Colette Fu received her B.A from Virginia Commonwealth University and her M.F.A from Rochester Institute of Technology. After graduating from RIT she started to devise complex compositions that incorporated photography and pop-up engineering.
She has designed for award winning stop motion animation commercials and free-lanced for clients including Vogue China, Canon Asia and Moët Hennessy • Louis Vuitton and the Delaware Disaster Research Center. Her pop-up books are included in the National Museum of Women in the Arts, Library of Congress, the West Collection and many private and rare archive collections. Fu’s 36×53” pop-up book from her “Haunted Philadelphia” series was recently purchased by the National Museum of Women in the arts and is the largest book in their collection. Fu recently returned from a 6-month artist residency in Shanghai, where she continued her “We are Tiger Dragon” project, an extensive visual exploration of China’s ethnic minorities. There she also designed China’s largest (1 spread) pop-up book measuring 2.5 x 5 x 1.7 meters high.
Fu’s numerous awards include a Fulbright Research Fellowship to China, and grants from the Independence Foundation, Leeway Foundation, En Foco, Pennsylvania Council on the Arts, New York Foundation for the Arts, Virginia Museum of Fine Arts, Puffin Foundation and Society for Photographic Education. She has attended many fully funded artist residencies including those at the Provincetown Fine Arts Work Center, Sacatar, the Vermont Studio Center, the Bemis Center for Contemporary Arts, Visual Studies Workshop, the Institute of Electronic Arts at Alfred University, the Millay Colony and the Alden B. Dow Center for Creativity.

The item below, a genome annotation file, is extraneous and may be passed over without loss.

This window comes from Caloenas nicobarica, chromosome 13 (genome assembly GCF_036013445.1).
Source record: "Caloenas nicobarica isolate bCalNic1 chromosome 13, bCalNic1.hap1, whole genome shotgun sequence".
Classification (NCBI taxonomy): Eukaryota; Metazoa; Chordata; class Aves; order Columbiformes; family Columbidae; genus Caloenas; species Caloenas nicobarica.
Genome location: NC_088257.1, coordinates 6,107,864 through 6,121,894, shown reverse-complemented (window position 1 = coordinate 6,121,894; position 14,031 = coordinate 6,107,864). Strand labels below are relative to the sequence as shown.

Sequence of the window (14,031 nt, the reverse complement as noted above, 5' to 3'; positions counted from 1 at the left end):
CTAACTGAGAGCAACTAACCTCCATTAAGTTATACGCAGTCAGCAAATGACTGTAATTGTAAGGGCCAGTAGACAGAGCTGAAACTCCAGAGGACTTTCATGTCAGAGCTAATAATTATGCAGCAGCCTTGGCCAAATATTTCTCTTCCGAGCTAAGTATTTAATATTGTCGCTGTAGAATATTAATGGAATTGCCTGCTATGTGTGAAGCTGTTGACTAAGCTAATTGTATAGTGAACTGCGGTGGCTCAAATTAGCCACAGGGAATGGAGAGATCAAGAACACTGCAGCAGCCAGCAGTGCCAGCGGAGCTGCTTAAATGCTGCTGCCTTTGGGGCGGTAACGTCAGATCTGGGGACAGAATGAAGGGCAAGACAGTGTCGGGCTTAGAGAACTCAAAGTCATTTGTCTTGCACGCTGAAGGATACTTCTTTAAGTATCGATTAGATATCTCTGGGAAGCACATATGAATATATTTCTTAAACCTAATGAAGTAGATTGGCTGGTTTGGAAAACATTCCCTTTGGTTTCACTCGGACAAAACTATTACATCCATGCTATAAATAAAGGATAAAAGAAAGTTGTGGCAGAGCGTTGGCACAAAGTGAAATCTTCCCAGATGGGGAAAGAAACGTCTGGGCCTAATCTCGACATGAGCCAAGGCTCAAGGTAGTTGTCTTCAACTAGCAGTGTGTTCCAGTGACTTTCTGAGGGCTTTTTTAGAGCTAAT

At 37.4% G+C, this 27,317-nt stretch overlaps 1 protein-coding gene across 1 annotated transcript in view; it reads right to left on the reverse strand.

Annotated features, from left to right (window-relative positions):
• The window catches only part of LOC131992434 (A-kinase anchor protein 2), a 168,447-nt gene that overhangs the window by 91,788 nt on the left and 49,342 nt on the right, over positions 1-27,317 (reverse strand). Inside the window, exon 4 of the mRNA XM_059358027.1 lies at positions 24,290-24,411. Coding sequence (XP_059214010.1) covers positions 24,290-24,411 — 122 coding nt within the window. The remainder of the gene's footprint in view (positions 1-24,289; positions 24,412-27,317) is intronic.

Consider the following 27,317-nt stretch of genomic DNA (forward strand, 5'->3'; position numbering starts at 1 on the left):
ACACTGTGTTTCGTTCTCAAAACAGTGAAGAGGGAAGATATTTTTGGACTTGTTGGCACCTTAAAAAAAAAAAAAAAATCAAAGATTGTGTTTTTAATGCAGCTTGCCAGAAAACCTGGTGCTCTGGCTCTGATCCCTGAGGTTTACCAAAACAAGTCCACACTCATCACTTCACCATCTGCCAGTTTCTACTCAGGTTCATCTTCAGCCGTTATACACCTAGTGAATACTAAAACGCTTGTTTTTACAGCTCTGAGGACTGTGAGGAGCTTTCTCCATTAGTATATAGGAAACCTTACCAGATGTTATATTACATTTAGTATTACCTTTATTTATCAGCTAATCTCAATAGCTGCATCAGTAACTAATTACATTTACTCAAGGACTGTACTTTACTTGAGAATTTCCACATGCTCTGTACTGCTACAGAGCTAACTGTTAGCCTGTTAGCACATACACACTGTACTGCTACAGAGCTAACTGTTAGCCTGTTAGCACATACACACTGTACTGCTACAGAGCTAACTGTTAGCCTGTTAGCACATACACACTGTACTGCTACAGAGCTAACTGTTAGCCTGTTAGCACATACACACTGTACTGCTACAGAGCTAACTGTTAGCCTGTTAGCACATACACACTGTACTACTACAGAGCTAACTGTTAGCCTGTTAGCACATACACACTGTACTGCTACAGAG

A passionate educator, Fu also teaches artmaking as a way to give voice to communities through pop-up paper engineered projects. She teaches pop-up courses and community workshops to marginalized populations at art centers, universities and institutions internationally. As a 2013 social practice lab resident with Philadelphia’s Asian Arts Initiative, Fu worked with homeless men from the Overcomers long-term program at the Sunday Breakfast Mission. Colette and the Overcomers created a series of pop-up Chinese zodiac greeting cards containing personal stories written by the men and photographs they took of the Chinatown North neighborhood.
Fu’s initial pop-up work was more abstract, with underlying themes of consumerism and the body in a modern world of excess. But since 2008 her personal focus has been on work about the lives of the minorities of China, not far removed from her previous work. Colette’s recent series, entitled We Are Tiger Dragon People represents an interactive 3D glimpse into China’s stunning human diversity of 25 officially recognized ethnic minority groups that reside in Yunnan Province. Accompanying text introduces traditions, folklore and other culturally unique examples of their ways of living.
Fu discovered that her own personal anxiety was part lack of respecting and relating to any cultural identity. As her artwork has evolved, she uses it to promote respect, love, and the beauty of diversity and recently has extended her work to other minority communities. Recognition and celebration of diversity in others and ourselves leads us to stronger identity and involvement with the world.